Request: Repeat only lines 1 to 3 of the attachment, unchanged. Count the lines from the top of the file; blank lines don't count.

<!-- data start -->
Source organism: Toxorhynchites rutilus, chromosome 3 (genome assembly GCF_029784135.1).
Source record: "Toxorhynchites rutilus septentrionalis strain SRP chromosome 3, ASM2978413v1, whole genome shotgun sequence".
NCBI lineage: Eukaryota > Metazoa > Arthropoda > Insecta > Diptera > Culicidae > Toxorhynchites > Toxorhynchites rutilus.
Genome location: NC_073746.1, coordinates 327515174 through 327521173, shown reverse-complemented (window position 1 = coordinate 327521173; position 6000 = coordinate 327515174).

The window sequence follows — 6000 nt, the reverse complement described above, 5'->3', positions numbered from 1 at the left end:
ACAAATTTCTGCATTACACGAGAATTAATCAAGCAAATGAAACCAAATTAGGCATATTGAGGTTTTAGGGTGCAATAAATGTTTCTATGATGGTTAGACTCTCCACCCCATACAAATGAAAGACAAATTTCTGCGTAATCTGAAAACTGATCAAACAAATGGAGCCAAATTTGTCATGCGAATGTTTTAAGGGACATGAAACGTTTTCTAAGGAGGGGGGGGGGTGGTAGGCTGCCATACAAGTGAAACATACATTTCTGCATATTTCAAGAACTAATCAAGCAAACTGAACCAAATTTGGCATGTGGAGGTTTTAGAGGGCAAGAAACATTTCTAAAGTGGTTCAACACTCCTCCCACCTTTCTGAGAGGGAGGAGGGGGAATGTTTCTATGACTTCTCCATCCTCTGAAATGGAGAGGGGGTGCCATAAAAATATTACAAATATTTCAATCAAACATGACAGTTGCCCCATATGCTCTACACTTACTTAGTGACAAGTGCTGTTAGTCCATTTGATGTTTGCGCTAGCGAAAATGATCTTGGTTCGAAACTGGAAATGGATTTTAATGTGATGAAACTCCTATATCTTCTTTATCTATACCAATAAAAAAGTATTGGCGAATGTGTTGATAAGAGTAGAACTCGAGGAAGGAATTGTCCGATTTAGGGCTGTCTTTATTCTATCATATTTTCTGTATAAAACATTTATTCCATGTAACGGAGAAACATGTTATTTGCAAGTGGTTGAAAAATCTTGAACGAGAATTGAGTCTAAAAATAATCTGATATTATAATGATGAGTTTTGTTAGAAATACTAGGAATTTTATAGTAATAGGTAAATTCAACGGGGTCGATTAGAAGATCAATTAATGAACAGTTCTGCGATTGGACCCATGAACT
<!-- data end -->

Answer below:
Source organism: Toxorhynchites rutilus, chromosome 3 (genome assembly GCF_029784135.1).
Source record: "Toxorhynchites rutilus septentrionalis strain SRP chromosome 3, ASM2978413v1, whole genome shotgun sequence".
NCBI lineage: Eukaryota > Metazoa > Arthropoda > Insecta > Diptera > Culicidae > Toxorhynchites > Toxorhynchites rutilus.